Tag: Einkorn Flour

Breads of Europe | Dinkel, Einkorn, Roggenbrot mit Walnüssen und Gerstel Sauerteig (spelt, einkorn, rye bread with walnuts and barley leaven)


Gerstel Sauerteig (barley sourdough)

  • 300 g + 150 g rye flour
  • 100 ml water, lukewarm
  • 50 g barley flour
  • 50 ml water, lukewarm

This leaven has three stages.

First, mix 50 grams of barley with 50 millilitres of lukewarm water, leave to ferment covered with a damp cloth for 24 hours.

Second, mix 150 grams of rye flour with 100 millilitres of lukewarm water, add to the first mixture and leave to ferment for 12 hours.

Third, hold back 100 grams of this mixture, and add 300 grams of rye flour to make a dry crumbly starter. It will keep for weeks, and is reconstituted with an equal amount of water, then with rye and water to start the process all over again.

Final Dough

  • 450 g white spelt flour
  • 400 ml water
  • 250 g sourdough
  • 150 g rye flour
  • 150 g einkorn wheat flour
  • 120 g walnuts, halved
  • 25 g yeast
  • 15 g salt

Boil 150 milliltres of water. Sieve rye flour into a large bowl, pour in boiling water and leave for an hour to thicken into a paste.

In a small bowl dissolve yeast in 250 millilitres of water.

Add the einkorn and spelt flours, sourdough and salt to the large bowl with the rye paste. Form into a dough, knead for 10 minutes. Leave to rise for an hour, degas, leave for a further hour.

Cut into two equal pieces, add the walnuts, shape into rounds and place on greaseproof paper on a baking tray. Leave to rise covered for an hour.

Desired dough temperature 26°C.

Preheat oven to 240°C.

Place a tray half filled with boiling water in the bottom of the oven.

Turn heat down to 180°C and bake for 45 minutes.

BRÖTCHEN | Ninda Purpura / Küçük Ballı Ekmekler TURKEY MESOPOTAMIA Hittite, Babylon and Sumer honey breads

The bread called ninda in ancient Anatolian, Sumerian and Babylonian societies started with a pre-ferment that combined flour ground from einkorn wheat, with honey and molasses. After a couple of days this pre-ferment was added to flour, honey and water, then rested overnight before baking early the following morning.

Various ingredients – butter, cheese, figs, honey, molasses, olive oil, peas, salt – were added to the dough to make elaborate versions in various shapes for different occasions. This was a firm dough. Hydration would have been low and not high like modern doughs.

Ancient breads had a dense texture, a closed crumb compared with the open crumb of modern breads. They were not breads with big holes like the baquette and the ciabatta.

The fermentation method is still in existence today in the Trabzon region where sourdough bread has remained popular.

According to Ahmet Ünal, author of The Oldest Dishes of Anatolia / Culinary Culture in Hittite and Contemporary Societies, Anatolia has the oldest cuisine in the world after ancient Egypt, Sumer and Babylon.

Ever since the ancient cuniform texts were first translated, the opportunity to compare this ancient culinary culture with modern methods and devices has been grasped by creative bakers, cooks and chefs. With the re-emergence of einkorn wheat in Turkish farming it has become possible to test and re-define the ninda bread culture.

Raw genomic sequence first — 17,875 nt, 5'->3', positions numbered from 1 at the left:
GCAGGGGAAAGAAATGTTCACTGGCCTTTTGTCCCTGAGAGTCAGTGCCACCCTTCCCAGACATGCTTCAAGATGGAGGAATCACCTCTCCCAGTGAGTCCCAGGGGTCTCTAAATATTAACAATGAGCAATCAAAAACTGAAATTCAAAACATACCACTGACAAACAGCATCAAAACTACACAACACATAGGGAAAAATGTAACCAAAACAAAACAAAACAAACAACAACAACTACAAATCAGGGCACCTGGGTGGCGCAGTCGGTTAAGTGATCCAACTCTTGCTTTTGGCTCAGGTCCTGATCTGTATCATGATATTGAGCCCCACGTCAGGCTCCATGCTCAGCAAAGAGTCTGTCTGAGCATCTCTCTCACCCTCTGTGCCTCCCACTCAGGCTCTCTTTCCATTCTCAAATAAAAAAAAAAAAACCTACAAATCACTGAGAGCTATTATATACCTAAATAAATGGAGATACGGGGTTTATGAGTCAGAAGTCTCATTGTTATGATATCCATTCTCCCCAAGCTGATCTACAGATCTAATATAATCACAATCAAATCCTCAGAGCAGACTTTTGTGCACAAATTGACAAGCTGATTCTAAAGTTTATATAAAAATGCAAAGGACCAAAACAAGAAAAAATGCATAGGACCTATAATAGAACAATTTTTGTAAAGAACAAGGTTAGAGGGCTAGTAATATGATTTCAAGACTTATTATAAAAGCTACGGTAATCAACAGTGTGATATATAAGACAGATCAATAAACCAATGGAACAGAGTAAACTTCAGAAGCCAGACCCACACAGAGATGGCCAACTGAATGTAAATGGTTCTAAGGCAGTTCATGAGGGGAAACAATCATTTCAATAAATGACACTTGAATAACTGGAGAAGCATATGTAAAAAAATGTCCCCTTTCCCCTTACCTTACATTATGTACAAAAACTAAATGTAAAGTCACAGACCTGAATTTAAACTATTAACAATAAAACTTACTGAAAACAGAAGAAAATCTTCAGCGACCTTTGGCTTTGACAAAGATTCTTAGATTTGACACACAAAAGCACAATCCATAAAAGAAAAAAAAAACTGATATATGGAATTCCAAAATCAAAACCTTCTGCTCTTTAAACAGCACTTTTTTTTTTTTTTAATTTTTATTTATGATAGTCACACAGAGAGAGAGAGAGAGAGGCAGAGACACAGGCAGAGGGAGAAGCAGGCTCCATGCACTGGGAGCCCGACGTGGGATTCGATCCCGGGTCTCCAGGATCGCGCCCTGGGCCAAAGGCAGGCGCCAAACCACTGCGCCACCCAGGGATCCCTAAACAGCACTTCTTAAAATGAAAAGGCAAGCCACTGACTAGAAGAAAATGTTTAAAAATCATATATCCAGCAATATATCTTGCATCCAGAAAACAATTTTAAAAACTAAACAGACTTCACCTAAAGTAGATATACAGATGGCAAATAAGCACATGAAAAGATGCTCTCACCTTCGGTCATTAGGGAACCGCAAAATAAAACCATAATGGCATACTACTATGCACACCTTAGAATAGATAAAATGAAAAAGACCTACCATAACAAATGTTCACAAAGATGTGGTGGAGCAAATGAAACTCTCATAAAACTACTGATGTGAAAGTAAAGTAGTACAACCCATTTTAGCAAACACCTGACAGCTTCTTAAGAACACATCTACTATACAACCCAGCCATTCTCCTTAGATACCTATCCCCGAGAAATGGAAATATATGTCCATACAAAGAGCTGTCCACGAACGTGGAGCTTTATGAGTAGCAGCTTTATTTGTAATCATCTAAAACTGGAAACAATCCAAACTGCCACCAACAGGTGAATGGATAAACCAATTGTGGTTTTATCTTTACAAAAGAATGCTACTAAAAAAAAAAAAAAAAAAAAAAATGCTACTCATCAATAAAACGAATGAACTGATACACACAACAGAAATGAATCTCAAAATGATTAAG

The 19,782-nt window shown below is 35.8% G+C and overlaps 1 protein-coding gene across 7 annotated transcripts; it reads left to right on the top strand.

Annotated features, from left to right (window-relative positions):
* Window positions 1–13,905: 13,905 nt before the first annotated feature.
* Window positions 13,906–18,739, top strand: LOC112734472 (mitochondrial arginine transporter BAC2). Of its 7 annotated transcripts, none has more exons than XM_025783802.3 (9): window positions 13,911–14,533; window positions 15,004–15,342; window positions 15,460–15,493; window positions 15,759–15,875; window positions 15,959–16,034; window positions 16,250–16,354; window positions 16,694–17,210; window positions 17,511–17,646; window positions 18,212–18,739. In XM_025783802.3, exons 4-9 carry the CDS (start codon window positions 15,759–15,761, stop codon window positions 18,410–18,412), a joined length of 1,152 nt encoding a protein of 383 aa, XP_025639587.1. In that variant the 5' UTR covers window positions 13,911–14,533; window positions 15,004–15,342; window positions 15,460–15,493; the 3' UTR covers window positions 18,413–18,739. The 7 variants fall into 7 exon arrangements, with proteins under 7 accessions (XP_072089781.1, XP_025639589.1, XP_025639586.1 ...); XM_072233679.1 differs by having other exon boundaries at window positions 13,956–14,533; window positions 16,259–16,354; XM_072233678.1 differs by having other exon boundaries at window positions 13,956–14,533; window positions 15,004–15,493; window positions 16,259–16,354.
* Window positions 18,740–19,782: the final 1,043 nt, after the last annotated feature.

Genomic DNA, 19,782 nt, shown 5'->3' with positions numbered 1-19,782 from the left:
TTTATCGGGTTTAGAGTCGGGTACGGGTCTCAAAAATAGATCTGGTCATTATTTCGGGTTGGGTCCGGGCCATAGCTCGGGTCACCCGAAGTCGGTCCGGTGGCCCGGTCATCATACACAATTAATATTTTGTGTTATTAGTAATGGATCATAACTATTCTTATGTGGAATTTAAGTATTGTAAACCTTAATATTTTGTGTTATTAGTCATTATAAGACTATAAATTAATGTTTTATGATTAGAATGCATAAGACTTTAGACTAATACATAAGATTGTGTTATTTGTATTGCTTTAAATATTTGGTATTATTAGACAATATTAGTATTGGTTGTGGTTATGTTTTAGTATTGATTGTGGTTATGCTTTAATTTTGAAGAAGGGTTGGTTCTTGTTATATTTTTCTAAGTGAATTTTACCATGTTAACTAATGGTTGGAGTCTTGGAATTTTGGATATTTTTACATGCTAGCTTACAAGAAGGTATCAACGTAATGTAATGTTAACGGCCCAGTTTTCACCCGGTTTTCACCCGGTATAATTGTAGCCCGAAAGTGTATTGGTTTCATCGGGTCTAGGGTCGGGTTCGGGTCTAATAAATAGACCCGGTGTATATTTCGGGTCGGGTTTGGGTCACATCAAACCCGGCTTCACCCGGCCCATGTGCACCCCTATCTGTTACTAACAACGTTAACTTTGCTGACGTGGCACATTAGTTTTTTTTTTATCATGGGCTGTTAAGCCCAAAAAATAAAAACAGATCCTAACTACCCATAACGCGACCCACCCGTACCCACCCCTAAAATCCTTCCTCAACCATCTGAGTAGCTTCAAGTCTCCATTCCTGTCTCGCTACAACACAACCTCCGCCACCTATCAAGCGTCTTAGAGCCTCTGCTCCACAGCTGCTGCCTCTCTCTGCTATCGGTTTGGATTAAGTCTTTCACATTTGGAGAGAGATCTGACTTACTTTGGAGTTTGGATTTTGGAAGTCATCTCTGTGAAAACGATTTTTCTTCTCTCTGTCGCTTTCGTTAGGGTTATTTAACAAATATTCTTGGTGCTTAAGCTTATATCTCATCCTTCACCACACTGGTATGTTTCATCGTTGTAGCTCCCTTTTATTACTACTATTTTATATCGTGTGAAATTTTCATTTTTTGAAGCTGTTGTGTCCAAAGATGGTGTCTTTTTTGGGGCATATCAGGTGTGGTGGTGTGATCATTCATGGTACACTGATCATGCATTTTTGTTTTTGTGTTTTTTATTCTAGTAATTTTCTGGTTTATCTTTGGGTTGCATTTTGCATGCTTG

We offer here the original version with only the pre-ferment and a modern version with rye sourdough and yeast.


  • 120 g whole einkorn wheat flour
  • 100 ml water, warmed
  • 30 g forest honey
  • 15 g pomegranate molasses

Whisk the water into the honey and molasses, add a third of the flour, stir. Cover, leave to ferment for 24 hours at room temperature. Add half of the remaining flour and leave for a further 24 hours. Add the last of the flour and leave for another 24 hours. The loose dough should have begun to ferment and emit a sour smell.


  • 500 g whole einkorn wheat flour
  • 250 g pre-ferment
  • 150 g water
  • 150 g honey

Mix honey and water into the flour with a wooden spoon. Mix into a slack dough, cover and leave overnight.

Add the pre-ferment to the mixture, leave to rise for two hours.

Cut dough into 100 g pieces, shape into balls, palce on a baking tray, leave to rise again.


  • 500 g + 45 g whole einkorn wheat flour
  • 350 g spelt flour
  • 300 ml + 75 ml water, warmed to 38ºC
  • 250 g pre-ferment
  • 150 g honey
  • 40 g rye sourdough
  • 25 g yeast
  • 15 g bread improver

Mix the large amount of einkorn flour and the spelt flour with the large amount of water, autolyse for 60 minutes.

Warm remaining water in a saucepan with the honey, add to a bowl containing the yeast, whisk into a froth.

Combine honey-yeast liquid, bread improver and pre-ferment into the first mixture to form a slack dough. With wet hands knead into a smooth dough.

Leave to rise for two hours.

Dust a clean surface with two tablespoons of einkorn flour.

Cut dough into 8 equal pieces, around 140 g each. With floured hands shape into balls, rolling them in the flour. Place on a floured baking tray.

Leave to rise for two hours.


  • 30 g honey
  • 15 ml hot water

Put the tray in a cold oven, bring heat to 230ºC. When the temperature reaches 230ºC, reduce to 180ºC and bake for 35 minutes.

Remove from oven, apply honey glaze.